The robotics industry is on the precipice of a major breakthrough. Soon, industrial robots will be used at lower cost in small-scale production thanks to the operating system developed by the Dutch-German partnership SInBot. Doctoral research by Maarten Essers from the University of Twente shows that the results from preliminary tests are promising.
Major companies in the manufacturing industry, such as car manufacturers, are using smart robots for mass production more and more often. This is not economically viable for small production runs, because reprogramming industrial robots is an expensive and time consuming process. An additional problem is the hierarchical structure of the operating system, which means that significantly more machines are involved than strictly necessary. This increases the risk of production errors and it becomes difficult for robots to quickly switch between different tasks. This risk is much more acceptable in large production runs, which is why small and medium enterprises rarely use robots.
Doctoral candidate Maarten Essers of the University of Twente conducted research into improving control of industrial robotic arms. His research shows that the new generation of intelligently controlled robots is in fact capable of a quick and flexible performance of production tasks. In the new system, robots are not controlled in a top-down manner; instead they discuss what they are going to do next. This allows them to eventually assign and execute tasks individually. This is called a heterarchical approach (instead of a hierarchical approach).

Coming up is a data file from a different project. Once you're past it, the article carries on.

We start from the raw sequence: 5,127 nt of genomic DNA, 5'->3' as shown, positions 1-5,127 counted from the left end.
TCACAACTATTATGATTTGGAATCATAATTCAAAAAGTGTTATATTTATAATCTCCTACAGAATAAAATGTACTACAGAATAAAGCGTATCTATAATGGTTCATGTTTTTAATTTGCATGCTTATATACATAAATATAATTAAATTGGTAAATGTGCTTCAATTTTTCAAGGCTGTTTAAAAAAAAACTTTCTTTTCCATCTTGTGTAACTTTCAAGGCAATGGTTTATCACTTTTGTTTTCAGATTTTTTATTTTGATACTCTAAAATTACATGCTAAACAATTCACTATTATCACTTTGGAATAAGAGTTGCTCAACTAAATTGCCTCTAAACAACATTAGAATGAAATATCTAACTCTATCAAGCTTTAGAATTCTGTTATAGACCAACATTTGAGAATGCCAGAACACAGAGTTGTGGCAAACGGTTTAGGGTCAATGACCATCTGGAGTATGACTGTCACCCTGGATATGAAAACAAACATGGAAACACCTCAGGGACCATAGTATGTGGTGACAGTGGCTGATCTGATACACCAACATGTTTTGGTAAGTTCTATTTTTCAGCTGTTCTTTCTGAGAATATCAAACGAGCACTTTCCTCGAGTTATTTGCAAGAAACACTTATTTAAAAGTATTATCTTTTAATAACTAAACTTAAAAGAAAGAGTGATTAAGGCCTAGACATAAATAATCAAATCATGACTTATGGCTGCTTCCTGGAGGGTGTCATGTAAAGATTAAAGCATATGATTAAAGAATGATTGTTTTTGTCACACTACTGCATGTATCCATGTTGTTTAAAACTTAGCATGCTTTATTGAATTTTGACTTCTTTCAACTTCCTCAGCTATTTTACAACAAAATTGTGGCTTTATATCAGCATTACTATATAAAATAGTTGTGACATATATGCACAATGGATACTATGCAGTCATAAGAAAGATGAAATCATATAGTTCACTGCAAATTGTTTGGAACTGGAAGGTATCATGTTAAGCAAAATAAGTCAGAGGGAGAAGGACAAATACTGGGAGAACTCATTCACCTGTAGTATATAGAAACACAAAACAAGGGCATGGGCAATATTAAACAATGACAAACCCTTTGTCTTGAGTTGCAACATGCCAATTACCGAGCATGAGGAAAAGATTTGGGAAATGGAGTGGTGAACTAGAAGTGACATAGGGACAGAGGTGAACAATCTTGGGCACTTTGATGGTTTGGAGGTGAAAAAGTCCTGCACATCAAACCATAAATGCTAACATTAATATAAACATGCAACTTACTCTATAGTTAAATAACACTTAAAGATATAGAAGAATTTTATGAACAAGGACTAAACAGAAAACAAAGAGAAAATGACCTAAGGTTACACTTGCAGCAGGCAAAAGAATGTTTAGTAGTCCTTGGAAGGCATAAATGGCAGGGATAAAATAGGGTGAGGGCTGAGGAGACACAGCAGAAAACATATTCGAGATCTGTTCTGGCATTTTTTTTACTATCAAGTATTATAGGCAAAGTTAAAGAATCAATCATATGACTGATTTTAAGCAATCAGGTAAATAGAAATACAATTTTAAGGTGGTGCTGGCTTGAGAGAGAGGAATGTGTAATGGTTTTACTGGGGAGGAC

SMART FACTORIES ARE EVERYWHERE
The new design architecture results in more flexible robots that are easier to use in smaller production environments. Mr Essers predicts that ‘factories will get a complete overhaul in the near future, especially with respect to small and medium enterprises. Smart factories will pop up everywhere and small-scale production will become completely automated with the help of self-learning smart robots. They will be used in the food, feed and metal industries as well as in other manufacturing sectors. It will also be much easier to quickly switch between parts of major production lines in the petrochemical industry, for example. It will have a major impact on Dutch industry and will pave the way for a Smart Industry.’
Mr Essers will defend his dissertation on Wednesday 20 April in the department of Design, Production and Management headed by Professor Fred van Houten. His research is part of the SInBot project in which ten Dutch and German companies and research institutes are all working on a new robot platform. The partners in this group include: Grunewald, Haake, Irmato, Luinstra, the University of Groningen, Stodt, the University of Twente, Westfälische Hochschule, Xsens and Incas3.